In lieu of an abstract, here is a brief excerpt of the content:

  • The Postcolonial Bazaar: Thoughts on Teaching the Market in Postcolonial Objects
  • Bishnupriya Ghosh

What seems an eternity ago, Kwame Appiah argued that the “post” in post-colonial was a theoretical space-clearing gesture.1 His critique of the use of neotraditional artifacts in a globalized late capitalist economy has been addressed, extended, and reframed by almost all major postcolonial critics from the early 1990s. Vijay Mishra and Bob Hodge, among others, suggest that the postmodern emerges as a western strategy of absorbing, organizing, and consuming all “othernesses” (“native,” “ethnic,” “non-western”) that once signaled the fall of modernist epistemologies.2 In their view, the postcolonial actually precedes the postmodern, but functioning within a global cultural economy—a bazaar for non-western artifacts—the category panders to the needs of that global market, producing ever more reified versions of “other” worlds. Amid the clamor of these debates on the correlations and intersections between the postcolonial and the postmodern, departments made way; niches and nests were set up to accommodate the field, and badges of diversity were donned. And then the inevitable: a market for postcolonial texts providing a sampling of a world honed to the fashionable emphases on postmodern hybrids (on the left) and on globalized cultures or villages (on the right).

In this essay, I attempt to envision an interventionist postcolonial pedagogy through the advocacy of an international cultural studies, a praxis that would position classroom knowledge and skills within the demands and constraints of transnational cultural economies. While my own position in the First World academy, complete with its institutional and economic ramifications, clearly enables even this occasion to speak, here I am less preoccupied with theorizing the politics of my self-location. My primary focus will be the pedagogic imperative: a teacher’s analysis of the practices and objects that demarcate postcolonial studies, a field well-suited to “preparing” students in the American academy for their future, and almost inevitable, participation in global exchanges. But as a postcolonial critic, given the complex and contentious issues in the field, I feel that it is crucial to first chart out the theoretical space that frames and constitutes the kinds of praxes envisioned here.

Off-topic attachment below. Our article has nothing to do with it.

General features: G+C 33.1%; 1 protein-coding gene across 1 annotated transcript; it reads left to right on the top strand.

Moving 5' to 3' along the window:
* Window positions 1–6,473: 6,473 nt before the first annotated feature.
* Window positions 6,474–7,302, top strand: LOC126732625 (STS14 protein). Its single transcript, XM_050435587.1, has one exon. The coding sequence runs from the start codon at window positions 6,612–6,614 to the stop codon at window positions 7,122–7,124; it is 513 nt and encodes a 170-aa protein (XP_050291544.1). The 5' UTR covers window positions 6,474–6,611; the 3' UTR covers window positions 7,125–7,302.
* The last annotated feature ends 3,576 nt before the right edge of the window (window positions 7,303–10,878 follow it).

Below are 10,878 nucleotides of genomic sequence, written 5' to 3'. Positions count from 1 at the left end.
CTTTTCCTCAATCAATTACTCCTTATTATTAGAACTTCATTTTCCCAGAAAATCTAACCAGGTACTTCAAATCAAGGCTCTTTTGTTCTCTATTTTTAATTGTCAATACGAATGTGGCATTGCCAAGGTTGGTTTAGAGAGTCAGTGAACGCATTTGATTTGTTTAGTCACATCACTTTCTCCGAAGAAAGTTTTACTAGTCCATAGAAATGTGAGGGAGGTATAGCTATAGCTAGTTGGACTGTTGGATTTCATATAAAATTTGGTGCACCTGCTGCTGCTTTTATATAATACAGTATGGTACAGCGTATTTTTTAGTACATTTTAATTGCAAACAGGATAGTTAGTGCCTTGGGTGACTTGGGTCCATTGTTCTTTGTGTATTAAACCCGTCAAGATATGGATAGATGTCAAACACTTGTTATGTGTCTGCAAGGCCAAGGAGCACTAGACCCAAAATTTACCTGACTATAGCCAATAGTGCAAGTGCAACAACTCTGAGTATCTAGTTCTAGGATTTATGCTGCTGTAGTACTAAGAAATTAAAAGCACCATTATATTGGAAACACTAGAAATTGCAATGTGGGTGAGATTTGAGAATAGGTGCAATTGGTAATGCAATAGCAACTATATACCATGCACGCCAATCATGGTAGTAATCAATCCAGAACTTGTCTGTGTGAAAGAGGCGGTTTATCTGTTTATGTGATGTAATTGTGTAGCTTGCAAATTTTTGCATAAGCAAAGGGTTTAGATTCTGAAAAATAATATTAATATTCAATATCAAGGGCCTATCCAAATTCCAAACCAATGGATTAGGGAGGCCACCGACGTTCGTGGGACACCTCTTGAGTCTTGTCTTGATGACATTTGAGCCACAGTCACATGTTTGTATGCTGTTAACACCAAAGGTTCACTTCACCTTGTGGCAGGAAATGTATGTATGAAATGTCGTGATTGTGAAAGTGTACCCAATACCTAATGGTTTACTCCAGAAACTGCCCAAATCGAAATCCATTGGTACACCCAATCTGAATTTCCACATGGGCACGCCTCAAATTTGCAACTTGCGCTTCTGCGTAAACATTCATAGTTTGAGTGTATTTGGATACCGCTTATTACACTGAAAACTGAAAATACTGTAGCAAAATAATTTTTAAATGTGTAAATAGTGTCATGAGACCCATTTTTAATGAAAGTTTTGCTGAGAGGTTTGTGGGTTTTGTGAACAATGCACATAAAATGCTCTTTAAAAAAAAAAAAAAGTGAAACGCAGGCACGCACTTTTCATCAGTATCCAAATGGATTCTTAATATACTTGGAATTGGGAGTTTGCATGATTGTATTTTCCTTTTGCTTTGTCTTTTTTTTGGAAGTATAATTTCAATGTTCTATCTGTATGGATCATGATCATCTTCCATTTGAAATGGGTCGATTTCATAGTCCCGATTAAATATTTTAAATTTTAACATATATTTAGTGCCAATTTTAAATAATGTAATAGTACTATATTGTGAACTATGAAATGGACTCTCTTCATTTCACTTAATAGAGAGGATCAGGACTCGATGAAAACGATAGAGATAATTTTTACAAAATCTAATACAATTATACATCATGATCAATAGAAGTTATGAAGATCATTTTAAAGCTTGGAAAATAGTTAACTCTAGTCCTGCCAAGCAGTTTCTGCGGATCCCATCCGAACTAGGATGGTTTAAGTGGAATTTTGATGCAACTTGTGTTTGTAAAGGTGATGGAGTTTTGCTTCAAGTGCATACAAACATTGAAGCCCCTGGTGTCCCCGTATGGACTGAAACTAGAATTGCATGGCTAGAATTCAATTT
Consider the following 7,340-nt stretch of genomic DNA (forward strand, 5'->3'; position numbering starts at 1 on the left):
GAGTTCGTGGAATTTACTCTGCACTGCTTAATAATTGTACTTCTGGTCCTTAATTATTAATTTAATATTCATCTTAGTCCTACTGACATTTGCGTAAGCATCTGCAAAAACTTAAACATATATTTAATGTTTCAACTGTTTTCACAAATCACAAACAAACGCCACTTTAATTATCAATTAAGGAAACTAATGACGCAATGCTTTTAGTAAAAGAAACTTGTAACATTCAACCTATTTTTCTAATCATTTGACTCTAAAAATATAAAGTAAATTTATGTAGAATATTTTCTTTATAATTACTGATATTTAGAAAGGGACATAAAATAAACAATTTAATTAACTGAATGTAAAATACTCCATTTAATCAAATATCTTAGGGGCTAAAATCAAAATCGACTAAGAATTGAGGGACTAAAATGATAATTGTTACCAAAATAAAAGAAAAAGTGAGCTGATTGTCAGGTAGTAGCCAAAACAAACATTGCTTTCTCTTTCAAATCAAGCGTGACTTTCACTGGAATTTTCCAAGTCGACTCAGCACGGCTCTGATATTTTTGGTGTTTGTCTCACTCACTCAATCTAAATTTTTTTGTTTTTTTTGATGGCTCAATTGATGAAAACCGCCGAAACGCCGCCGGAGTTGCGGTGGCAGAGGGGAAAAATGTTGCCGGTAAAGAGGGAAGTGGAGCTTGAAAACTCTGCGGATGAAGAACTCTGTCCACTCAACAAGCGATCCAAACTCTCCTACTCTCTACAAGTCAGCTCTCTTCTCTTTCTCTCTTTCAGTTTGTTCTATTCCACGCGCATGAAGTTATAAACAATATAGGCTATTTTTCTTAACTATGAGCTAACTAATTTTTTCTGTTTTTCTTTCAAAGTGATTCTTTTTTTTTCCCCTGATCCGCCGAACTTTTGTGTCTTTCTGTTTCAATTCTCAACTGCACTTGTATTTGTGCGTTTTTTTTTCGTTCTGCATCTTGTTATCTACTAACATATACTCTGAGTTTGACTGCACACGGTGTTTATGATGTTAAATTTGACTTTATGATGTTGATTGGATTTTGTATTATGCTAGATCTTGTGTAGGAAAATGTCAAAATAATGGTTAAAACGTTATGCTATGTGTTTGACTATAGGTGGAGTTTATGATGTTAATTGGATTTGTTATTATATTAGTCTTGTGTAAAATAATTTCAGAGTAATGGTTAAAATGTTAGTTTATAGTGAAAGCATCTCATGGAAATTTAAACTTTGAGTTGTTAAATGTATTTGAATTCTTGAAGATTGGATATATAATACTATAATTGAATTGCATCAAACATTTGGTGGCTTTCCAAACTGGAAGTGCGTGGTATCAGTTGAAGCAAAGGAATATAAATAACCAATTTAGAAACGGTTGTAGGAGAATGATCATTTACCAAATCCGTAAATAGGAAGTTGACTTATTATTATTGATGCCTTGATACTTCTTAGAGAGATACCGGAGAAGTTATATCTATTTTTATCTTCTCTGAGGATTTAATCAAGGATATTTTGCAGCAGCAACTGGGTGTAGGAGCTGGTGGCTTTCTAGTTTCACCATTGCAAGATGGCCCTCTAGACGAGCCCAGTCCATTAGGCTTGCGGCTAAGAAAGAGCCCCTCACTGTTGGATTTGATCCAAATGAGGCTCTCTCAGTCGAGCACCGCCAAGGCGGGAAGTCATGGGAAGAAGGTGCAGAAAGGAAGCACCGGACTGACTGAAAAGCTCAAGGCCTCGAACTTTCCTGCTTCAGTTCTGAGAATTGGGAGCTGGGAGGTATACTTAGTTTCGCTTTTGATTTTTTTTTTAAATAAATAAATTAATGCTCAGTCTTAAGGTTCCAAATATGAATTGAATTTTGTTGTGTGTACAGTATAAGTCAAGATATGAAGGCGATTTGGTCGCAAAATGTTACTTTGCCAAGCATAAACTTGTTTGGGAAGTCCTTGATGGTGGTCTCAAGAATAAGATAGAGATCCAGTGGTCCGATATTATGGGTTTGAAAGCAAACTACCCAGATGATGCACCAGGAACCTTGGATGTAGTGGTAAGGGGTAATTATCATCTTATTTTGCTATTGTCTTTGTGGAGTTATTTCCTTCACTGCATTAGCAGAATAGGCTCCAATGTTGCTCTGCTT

Certainly, much of the contemporary soul-searching by postcolonial intellectuals living and teaching in First World locations has circulated around the question: does the institutionalization of the postcolonial evacuate it as a form of resistance to continuing western imperialism? Carol Breckenridge and Peter van der Veer, in an anthology devoted to the problem of knowledge-construction in postcolonial studies, characterize the “growing awareness of the role of academic disciplines in the reproduction of patterns of domination” as the central “predicament” of the postcolonial intellectual (1). A more vigorous critique based on a reading of global markets in the postmodern era is undertaken by Arif Dirlik in his attempt to locate the itinerary of the postcolonial in First World epistemologies and institutions.3 Delving into the postmodernity of critical discourse itself, Dirlik suggests that the emergence of the category “postcolonial” should be understood as a First World response to the conceptual needs generated by the rapid transformations of a world capitalist order; in the changing relationships within the world market, “Third World” intellectuals “arrived” in the First World academy, and serviced that First World through their various forms of crisis-management. As early as 1988, Gayatri Spivak had moved toward a similar reading of the economy of postcolonial studies, by suggesting that First World intellectuals do not recognize to what extent the U.S. academy is sustained by the manipulation of Third World labor: “it is possible to suggest to the so-called ‘Third World’ that it produces the wealth and the possibility of cultural self-representation of the ‘First World’” (“Practical Politics” 96). My point here is that these conversations should find articulation beyond scholarly exchanges: that is, the questions of value and labor (raised by Spivak and Dirlik) as they overdetermine epistemological necessities (the very “need” to learn about the postcolonies) should become a crucial part of any course in postcolonial studies, so that students can reflect on the conditions that make possible the very objects they study, the practices they undertake, and their teacher’s...